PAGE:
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The Pamphlet Collection of Sir Robert Stout: Volume 79

Preparing Fruit Farms for Small Settlers

Preparing Fruit Farms for Small Settlers.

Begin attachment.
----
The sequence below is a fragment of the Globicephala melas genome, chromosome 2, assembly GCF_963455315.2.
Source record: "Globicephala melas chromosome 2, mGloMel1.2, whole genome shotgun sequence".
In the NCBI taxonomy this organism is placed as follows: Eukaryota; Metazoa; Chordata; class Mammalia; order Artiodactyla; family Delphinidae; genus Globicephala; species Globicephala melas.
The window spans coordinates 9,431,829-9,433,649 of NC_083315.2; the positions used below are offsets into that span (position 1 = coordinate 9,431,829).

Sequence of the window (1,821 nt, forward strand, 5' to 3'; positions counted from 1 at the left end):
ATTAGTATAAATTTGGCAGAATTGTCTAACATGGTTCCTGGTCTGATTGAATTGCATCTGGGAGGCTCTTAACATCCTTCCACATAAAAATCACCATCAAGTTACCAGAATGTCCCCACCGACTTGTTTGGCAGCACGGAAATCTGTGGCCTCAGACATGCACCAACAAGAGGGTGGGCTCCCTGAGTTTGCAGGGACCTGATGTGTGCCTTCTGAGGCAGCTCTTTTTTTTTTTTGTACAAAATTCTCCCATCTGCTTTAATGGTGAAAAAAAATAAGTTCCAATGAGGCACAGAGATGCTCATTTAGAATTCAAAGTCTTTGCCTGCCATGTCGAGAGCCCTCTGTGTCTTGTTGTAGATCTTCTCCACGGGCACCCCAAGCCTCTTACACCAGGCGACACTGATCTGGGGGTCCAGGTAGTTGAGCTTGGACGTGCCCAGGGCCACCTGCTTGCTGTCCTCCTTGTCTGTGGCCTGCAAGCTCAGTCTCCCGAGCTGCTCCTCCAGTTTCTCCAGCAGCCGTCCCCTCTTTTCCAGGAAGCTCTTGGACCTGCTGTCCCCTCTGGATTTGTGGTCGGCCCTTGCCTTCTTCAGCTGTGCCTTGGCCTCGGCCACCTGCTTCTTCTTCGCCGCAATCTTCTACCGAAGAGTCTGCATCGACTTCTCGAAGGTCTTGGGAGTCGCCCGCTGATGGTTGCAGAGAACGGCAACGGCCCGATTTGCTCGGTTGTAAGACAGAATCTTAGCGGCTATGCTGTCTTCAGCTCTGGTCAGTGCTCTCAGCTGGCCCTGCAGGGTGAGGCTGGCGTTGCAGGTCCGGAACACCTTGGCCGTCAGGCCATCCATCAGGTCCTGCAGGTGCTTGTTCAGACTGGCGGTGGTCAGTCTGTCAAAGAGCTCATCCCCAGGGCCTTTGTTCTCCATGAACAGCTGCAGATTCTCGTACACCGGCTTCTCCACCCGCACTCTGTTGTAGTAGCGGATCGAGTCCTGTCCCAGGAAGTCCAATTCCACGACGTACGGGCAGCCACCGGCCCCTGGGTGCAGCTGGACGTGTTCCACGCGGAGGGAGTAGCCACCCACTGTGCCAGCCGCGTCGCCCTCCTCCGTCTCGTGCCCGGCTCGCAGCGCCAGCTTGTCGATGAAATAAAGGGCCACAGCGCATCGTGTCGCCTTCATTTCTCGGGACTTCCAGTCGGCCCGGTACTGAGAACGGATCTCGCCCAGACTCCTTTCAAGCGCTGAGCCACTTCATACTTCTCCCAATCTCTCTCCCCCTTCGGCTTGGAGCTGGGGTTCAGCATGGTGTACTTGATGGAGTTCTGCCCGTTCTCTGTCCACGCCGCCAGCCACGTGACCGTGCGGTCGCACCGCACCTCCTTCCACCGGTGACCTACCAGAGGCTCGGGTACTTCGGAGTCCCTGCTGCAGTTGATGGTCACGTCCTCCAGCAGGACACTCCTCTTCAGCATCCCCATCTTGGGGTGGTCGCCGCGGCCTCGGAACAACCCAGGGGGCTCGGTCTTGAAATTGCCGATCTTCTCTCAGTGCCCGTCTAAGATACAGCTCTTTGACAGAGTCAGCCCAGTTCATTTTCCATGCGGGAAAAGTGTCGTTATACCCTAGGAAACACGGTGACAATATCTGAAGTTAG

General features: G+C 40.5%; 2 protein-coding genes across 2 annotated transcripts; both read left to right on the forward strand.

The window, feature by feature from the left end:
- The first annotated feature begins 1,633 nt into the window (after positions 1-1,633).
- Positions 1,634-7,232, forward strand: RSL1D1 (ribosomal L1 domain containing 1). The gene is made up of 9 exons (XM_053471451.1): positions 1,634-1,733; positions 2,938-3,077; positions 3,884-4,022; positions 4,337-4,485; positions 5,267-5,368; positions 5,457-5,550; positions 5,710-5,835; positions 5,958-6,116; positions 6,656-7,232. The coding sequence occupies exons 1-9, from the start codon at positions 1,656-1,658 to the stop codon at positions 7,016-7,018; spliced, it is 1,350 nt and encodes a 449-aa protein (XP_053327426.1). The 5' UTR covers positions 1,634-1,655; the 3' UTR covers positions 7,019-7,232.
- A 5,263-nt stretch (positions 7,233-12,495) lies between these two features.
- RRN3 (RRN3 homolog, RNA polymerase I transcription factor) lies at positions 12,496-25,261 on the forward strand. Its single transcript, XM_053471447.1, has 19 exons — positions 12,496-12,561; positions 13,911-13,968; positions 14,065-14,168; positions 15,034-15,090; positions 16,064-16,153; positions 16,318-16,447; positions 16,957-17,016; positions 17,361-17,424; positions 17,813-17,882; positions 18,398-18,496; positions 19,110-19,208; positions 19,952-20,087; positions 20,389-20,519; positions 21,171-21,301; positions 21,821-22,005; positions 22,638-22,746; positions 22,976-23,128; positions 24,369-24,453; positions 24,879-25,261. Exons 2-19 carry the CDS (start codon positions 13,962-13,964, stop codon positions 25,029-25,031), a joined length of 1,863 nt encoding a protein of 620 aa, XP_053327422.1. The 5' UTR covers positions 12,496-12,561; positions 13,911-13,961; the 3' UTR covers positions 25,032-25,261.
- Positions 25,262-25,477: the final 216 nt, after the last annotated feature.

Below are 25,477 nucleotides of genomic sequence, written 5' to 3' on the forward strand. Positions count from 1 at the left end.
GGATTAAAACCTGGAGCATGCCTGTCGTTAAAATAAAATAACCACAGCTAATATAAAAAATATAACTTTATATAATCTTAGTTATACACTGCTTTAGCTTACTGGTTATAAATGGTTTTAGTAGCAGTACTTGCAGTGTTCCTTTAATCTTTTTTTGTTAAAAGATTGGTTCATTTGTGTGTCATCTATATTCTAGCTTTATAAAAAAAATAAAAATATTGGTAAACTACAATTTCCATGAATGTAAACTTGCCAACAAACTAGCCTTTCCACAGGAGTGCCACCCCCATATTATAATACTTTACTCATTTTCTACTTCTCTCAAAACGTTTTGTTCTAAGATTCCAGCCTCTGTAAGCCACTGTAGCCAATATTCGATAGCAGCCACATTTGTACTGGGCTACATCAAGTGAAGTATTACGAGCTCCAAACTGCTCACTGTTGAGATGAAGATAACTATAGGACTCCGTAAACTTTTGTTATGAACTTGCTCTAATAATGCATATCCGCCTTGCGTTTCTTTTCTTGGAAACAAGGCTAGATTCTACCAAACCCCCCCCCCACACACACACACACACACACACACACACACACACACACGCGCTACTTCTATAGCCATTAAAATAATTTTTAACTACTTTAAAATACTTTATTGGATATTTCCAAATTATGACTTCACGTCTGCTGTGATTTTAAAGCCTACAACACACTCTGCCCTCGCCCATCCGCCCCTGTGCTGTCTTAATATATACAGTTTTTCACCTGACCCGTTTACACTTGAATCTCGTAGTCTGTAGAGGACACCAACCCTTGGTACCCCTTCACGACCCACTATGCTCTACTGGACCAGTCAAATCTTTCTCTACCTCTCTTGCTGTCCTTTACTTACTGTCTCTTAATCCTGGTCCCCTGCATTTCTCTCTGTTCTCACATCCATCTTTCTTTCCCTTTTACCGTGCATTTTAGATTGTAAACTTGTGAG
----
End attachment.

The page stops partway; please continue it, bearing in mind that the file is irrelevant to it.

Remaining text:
Having proved the suitability of the climate and soil for fruit-growing, a scheme was started, on the suggestion of Mr Clifton, whereby 1200 acres, added to the original block about ten years ago, was subdivided into sections of not more than 50 acres each. These areas were to be prepared for profitable occupation by planting a portion of each section in orchard, laying down another portion in pasture, and reserving a third portion for arable purposes. Under this scheme some 408 acres have been dealt with up to the present, comprising eleven farms, ranging in size from 21 to 48 acres, most of them being over 30 acres in extent. The planting was done gradually, and the age of the orchards varies from eight years to three years. The longest planted orchard has now pears in bearing. The object of the scheme was to bring these farms to such a stage of development that settlers with small capital, and who could not wait long for a living return from the land, could take them up under lease, or by purchase, under the Government land regulations, and make an immediate living from their holdings. Last year these fruit farms, each with its proportion of pasture and cropping land, were thrown open for selection under the optional tenure, and every one of the eleven sections was taken up under one tenure or another. The improvements, besides the planted fruit trees and the grass, consisted of a certain amount of fencing, and shelter belts planted. As an illustration of the value added to this land, originally bought by the Government at from 10s to 12s 6a per acre, we may take No. 3 farm, which was purchased by the selector for cash. This holding consists of a little over thirty acres, of which 16¾ acres are in orchard, mostly peach, apple and pear trees, planted in 1906; six acres in grass, and the balance unimproved or partly occupied by shelter belts. The valuation placed on this farm for cash, and at which it was taken up, was £710, and works out at £37 10s for the orchard land, £7 for the grass land, and £2 10s for the balance per acre. The trees are coming into free bearing this year, and at the time of our visit the owner, Mr Griffiths, was gathering some fine Triumph peaches for marketing. He has built a good house on the place, and from his remarks we gathered he was quite satisfied with his bargain.